Paulette Cohen is the Head of Diversity & Inclusion, UK, Europe, Middle East at Barclays. She is experienced in working at a strategic level in both the corporate and charitable sectors to deliver national and global initiatives that lead to social change. Responsible for developing and delivering campaigns within Barclays diversity and inclusion strategy, Paulette also has lead responsibility for the disability agenda and ‘This is Me’ mental health campaign across Barclays globally.
Being established as a D&I leader now, Paulette says she has had some extraordinary opportunities throughout her career. Her background was in marketing and communications in the not-for-profit sector – including being the Communications Director for Save the Children. However, her experience in international development took her to the Barclays citizenship team where she led partnerships focusing on women’s economic empowerment, and youth employability programmes for those from lower socio-economic backgrounds and under-represented communities. “These are, of course, strong foundations aligned to diversity pillars so my experience was eminently transferable to the world of Diversity, Equity & Inclusion,” she states.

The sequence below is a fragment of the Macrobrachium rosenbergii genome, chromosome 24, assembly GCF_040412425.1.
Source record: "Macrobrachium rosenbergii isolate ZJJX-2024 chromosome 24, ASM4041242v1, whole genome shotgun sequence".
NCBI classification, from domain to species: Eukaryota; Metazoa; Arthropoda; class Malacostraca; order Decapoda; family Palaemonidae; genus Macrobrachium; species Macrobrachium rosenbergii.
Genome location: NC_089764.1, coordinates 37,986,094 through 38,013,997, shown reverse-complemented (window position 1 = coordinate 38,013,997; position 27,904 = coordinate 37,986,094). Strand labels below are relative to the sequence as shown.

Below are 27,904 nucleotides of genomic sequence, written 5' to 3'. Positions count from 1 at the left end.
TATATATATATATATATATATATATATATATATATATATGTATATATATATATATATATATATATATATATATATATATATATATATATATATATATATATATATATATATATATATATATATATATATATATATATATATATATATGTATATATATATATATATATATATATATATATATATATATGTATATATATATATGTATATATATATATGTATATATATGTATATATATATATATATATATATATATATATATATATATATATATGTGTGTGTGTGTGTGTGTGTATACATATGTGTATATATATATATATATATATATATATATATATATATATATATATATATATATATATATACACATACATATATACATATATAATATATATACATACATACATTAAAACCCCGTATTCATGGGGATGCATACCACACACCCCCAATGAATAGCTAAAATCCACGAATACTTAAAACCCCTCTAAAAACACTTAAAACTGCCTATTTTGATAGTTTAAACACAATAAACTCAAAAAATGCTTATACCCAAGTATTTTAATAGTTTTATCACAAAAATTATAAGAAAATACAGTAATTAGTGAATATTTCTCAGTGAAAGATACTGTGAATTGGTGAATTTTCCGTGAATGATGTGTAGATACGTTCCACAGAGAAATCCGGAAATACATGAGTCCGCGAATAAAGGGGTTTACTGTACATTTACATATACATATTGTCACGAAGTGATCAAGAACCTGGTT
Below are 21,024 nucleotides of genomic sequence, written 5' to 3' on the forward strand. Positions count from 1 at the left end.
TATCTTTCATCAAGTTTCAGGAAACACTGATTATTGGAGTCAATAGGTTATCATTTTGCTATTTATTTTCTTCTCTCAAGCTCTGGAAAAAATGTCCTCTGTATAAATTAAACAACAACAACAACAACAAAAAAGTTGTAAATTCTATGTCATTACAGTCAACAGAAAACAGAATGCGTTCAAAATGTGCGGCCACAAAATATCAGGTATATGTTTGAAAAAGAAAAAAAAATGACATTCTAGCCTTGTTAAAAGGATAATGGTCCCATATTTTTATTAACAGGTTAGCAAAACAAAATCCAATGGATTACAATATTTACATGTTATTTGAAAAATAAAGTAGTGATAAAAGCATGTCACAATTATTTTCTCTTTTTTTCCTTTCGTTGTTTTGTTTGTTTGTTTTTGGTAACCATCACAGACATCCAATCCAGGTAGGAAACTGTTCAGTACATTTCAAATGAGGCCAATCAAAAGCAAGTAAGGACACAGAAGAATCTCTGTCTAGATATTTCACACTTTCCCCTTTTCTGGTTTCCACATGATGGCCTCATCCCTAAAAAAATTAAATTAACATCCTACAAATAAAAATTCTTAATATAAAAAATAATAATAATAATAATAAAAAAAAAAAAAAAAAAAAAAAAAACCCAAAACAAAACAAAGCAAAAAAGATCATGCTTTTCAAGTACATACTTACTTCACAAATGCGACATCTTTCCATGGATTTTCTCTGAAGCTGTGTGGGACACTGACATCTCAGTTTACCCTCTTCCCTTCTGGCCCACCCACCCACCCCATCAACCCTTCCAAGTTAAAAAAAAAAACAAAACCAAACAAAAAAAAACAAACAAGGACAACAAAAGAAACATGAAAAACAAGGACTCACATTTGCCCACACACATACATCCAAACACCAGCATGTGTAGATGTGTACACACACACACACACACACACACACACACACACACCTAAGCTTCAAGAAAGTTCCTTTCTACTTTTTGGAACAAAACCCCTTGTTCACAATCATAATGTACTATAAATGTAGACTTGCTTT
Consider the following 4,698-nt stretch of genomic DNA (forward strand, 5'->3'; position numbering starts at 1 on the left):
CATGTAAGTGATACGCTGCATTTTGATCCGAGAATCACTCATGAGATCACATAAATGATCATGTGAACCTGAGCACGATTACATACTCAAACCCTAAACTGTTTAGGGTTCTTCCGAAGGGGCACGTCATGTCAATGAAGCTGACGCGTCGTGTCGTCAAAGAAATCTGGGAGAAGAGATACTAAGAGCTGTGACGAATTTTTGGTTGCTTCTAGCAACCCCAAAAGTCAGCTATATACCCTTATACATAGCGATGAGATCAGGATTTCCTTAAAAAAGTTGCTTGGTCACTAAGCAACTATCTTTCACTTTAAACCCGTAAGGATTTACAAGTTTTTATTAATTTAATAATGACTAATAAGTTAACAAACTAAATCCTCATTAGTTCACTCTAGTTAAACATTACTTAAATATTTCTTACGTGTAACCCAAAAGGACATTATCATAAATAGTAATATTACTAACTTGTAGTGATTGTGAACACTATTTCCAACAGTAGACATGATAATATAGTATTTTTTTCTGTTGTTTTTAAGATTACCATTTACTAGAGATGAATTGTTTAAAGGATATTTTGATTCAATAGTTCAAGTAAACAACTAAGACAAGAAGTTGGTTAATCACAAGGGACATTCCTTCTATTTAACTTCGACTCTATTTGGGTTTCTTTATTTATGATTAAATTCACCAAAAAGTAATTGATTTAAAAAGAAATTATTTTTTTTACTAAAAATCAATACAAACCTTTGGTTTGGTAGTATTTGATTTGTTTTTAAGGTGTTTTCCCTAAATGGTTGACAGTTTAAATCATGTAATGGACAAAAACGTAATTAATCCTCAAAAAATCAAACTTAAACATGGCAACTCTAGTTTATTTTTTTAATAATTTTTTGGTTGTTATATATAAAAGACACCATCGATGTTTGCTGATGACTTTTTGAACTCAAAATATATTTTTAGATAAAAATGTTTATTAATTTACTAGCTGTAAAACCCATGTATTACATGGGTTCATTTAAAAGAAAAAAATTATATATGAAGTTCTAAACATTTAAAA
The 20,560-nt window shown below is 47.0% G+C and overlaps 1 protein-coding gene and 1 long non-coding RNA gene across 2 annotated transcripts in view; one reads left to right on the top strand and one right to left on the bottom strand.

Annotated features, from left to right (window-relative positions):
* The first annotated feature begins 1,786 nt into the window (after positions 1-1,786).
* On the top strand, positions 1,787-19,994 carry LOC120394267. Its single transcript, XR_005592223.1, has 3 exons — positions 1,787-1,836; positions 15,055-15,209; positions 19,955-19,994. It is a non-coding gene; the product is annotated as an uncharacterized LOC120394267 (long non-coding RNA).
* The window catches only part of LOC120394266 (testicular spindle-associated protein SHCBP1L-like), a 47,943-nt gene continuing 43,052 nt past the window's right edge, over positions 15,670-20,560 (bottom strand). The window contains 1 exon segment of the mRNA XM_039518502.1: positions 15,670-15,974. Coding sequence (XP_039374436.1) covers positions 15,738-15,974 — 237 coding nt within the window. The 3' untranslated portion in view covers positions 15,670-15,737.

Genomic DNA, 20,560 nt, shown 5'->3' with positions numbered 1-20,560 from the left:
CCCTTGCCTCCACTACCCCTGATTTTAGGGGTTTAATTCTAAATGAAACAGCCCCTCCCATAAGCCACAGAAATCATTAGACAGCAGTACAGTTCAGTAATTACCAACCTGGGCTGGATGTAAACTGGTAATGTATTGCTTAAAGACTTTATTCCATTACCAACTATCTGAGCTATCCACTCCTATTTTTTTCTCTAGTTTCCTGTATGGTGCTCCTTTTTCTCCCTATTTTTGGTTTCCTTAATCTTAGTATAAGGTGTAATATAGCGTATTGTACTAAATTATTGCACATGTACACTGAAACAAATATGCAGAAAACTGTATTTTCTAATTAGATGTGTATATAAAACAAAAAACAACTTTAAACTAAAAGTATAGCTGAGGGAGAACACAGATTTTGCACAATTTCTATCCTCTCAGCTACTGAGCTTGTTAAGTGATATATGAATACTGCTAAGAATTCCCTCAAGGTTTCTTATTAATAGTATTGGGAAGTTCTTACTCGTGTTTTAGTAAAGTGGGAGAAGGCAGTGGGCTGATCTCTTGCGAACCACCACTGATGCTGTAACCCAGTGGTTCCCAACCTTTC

Every leader has a unique definition of success
Paulette’s personal perspective of success is when she can go home at the end of the day and feel that someone’s life has been made just a little better by something she has done – that could be a decision she’s made, or a conversation she has had. She feels this is, perhaps, a little idealistic, however she says that it has held true throughout her career and will continue to shape her approach as a DEI leader in the future.